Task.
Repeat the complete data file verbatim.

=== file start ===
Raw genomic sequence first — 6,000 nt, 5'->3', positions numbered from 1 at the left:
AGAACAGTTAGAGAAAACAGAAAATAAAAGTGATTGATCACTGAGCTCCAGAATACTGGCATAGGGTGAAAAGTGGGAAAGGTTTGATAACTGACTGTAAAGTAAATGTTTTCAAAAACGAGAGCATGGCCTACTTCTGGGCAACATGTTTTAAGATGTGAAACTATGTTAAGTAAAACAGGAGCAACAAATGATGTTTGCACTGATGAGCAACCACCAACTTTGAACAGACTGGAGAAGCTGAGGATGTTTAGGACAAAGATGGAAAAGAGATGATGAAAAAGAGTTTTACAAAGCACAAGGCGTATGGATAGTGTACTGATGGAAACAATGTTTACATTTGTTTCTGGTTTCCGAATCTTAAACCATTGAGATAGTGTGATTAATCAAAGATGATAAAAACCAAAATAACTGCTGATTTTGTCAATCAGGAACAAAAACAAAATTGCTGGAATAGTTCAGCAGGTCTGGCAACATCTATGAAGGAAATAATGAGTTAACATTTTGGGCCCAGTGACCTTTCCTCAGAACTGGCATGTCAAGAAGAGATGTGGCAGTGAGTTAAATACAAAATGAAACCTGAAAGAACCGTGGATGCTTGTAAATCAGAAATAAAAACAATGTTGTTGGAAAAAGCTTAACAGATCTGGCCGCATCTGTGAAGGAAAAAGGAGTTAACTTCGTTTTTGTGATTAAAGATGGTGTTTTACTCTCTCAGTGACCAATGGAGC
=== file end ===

Raw genomic sequence first — 6,000 nt, 5'->3', positions numbered from 1 at the left:
AGAACAGTTAGAGAAAACAGAAAATAAAAGTGATTGATCACTGAGCTCCAGAATACTGGCATAGGGTGAAAAGTGGGAAAGGTTTGATAACTGACTGTAAAGTAAATGTTTTCAAAAACGAGAGCATGGCCTACTTCTGGGCAACATGTTTTAAGATGTGAAACTATGTTAAGTAAAACAGGAGCAACAAATGATGTTTGCACTGATGAGCAACCACCAACTTTGAACAGACTGGAGAAGCTGAGGATGTTTAGGACAAAGATGGAAAAGAGATGATGAAAAAGAGTTTTACAAAGCACAAGGCGTATGGATAGTGTACTGATGGAAACAATGTTTACATTTGTTTCTGGTTTCCGAATCTTAAACCATTGAGATAGTGTGATTAATCAAAGATGATAAAAACCAAAATAACTGCTGATTTTGTCAATCAGGAACAAAAACAAAATTGCTGGAATAGTTCAGCAGGTCTGGCAACATCTATGAAGGAAATAATGAGTTAACATTTTGGGCCCAGTGACCTTTCCTCAGAACTGGCATGTCAAGAAGAGATGTGGCAGTGAGTTAAATACAAAATGAAACCTGAAAGAACCGTGGATGCTTGTAAATCAGAAATAAAAACAATGTTGTTGGAAAAAGCTTAACAGATCTGGCCGCATCTGTGAAGGAAAAAGGAGTTAACTTCGTTTTTGTGATTAAAGATGGTGTTTTACTCTCTCAGTGACCAATGGAGC